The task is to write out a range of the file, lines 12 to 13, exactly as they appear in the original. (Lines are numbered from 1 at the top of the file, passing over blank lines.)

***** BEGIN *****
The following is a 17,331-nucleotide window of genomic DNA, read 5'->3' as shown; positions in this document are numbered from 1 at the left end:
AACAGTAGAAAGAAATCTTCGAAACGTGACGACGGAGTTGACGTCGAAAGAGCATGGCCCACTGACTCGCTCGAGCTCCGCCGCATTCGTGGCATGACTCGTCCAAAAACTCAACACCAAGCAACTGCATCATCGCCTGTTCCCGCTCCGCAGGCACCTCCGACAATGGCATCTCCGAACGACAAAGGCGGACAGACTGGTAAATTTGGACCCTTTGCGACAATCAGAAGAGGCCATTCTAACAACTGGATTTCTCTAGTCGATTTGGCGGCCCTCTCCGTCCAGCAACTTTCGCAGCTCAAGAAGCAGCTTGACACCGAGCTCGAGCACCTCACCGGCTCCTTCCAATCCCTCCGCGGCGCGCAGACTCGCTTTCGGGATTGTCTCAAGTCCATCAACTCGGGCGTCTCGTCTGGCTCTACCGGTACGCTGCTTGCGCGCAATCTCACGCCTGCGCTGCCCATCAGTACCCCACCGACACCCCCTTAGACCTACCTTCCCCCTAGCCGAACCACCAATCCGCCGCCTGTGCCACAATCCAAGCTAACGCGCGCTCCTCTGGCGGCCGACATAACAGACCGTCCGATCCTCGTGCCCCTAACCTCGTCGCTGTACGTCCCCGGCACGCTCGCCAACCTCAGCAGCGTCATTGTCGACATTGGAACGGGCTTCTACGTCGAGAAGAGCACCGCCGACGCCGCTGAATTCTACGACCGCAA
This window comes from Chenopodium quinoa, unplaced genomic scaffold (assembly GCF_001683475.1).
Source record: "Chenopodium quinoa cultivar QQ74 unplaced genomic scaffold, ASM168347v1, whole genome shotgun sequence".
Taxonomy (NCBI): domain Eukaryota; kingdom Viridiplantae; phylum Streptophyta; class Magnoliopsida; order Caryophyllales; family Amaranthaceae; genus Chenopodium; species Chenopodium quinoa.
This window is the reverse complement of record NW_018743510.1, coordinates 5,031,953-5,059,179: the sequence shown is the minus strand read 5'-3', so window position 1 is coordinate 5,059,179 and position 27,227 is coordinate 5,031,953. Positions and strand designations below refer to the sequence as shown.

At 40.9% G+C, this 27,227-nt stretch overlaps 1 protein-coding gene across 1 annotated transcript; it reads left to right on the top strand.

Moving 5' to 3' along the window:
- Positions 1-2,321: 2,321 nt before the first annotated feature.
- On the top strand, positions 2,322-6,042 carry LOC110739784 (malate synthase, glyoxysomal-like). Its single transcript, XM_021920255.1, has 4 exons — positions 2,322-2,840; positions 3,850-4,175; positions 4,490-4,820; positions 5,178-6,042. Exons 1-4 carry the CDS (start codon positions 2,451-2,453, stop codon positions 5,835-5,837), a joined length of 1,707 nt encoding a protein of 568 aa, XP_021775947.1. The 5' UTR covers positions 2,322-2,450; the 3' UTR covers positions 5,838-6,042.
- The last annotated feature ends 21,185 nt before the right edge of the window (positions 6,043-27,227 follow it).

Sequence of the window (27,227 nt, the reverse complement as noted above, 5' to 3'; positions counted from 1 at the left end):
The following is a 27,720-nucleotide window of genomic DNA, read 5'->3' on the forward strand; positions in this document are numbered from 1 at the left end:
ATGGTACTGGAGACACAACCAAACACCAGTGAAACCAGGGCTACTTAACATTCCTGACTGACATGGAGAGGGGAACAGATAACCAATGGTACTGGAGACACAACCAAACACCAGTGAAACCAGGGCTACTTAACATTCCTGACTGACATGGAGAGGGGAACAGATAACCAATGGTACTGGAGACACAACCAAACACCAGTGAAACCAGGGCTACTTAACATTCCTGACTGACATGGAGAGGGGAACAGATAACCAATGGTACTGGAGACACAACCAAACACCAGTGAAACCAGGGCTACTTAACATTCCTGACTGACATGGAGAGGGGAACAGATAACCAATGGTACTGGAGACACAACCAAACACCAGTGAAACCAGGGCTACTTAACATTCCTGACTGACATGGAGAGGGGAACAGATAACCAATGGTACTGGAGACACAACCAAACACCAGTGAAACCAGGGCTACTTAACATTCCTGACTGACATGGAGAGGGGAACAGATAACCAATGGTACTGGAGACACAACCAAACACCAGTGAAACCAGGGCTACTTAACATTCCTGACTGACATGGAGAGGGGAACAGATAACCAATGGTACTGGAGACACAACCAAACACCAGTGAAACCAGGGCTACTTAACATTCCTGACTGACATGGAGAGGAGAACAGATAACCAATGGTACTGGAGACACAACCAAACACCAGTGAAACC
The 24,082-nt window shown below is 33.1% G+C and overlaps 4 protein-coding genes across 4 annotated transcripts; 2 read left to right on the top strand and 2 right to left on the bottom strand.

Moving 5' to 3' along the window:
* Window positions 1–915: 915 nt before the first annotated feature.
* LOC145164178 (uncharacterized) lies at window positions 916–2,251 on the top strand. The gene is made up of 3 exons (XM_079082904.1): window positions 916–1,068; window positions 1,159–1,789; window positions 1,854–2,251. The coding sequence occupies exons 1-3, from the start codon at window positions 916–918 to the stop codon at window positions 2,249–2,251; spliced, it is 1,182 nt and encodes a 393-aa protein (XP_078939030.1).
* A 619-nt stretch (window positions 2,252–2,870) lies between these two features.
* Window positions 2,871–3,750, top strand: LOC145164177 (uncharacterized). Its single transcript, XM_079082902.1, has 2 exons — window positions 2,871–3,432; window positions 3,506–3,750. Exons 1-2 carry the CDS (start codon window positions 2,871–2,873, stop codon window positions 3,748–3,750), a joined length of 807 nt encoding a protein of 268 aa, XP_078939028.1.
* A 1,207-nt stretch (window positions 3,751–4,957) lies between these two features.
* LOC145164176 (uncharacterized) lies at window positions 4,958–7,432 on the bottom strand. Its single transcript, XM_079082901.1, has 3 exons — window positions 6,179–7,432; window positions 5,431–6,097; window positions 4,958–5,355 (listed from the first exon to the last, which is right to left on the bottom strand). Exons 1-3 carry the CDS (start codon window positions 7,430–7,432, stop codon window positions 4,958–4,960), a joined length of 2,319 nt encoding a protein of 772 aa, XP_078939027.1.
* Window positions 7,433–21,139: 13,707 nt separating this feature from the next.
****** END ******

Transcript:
Sequence of the window (27,227 nt, the reverse complement as noted above, 5' to 3'; positions counted from 1 at the left end):
The following is a 27,720-nucleotide window of genomic DNA, read 5'->3' on the forward strand; positions in this document are numbered from 1 at the left end: